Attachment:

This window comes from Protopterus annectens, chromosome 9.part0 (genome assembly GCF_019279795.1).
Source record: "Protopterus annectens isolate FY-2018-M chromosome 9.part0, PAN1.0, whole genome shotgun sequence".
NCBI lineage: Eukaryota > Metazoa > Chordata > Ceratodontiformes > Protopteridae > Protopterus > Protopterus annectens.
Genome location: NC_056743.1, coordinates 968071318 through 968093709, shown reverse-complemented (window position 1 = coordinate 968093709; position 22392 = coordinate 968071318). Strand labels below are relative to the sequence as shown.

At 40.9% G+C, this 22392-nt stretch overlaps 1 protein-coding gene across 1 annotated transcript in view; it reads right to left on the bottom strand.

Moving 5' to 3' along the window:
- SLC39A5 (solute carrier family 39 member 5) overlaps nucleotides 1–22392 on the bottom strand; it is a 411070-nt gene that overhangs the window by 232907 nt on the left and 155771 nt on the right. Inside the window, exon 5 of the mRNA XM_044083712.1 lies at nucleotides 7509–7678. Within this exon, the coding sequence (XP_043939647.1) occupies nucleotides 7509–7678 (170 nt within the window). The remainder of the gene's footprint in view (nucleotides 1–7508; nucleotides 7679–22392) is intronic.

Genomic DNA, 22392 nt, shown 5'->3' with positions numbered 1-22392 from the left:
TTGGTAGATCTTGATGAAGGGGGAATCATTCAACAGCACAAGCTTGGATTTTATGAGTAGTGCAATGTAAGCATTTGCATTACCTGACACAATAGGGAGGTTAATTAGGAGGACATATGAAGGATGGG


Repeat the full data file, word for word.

This window comes from Protopterus annectens, chromosome 9.part0 (genome assembly GCF_019279795.1).
Source record: "Protopterus annectens isolate FY-2018-M chromosome 9.part0, PAN1.0, whole genome shotgun sequence".
NCBI lineage: Eukaryota > Metazoa > Chordata > Ceratodontiformes > Protopteridae > Protopterus > Protopterus annectens.
Genome location: NC_056743.1, coordinates 968071318 through 968093709, shown reverse-complemented (window position 1 = coordinate 968093709; position 22392 = coordinate 968071318). Strand labels below are relative to the sequence as shown.

At 40.9% G+C, this 22392-nt stretch overlaps 1 protein-coding gene across 1 annotated transcript in view; it reads right to left on the bottom strand.

Moving 5' to 3' along the window:
- SLC39A5 (solute carrier family 39 member 5) overlaps nucleotides 1–22392 on the bottom strand; it is a 411070-nt gene that overhangs the window by 232907 nt on the left and 155771 nt on the right. Inside the window, exon 5 of the mRNA XM_044083712.1 lies at nucleotides 7509–7678. Within this exon, the coding sequence (XP_043939647.1) occupies nucleotides 7509–7678 (170 nt within the window). The remainder of the gene's footprint in view (nucleotides 1–7508; nucleotides 7679–22392) is intronic.

Genomic DNA, 22392 nt, shown 5'->3' with positions numbered 1-22392 from the left:
TTGGTAGATCTTGATGAAGGGGGAATCATTCAACAGCACAAGCTTGGATTTTATGAGTAGTGCAATGTAAGCATTTGCATTACCTGACACAATAGGGAGGTTAATTAGGAGGACATATGAAGGATGGG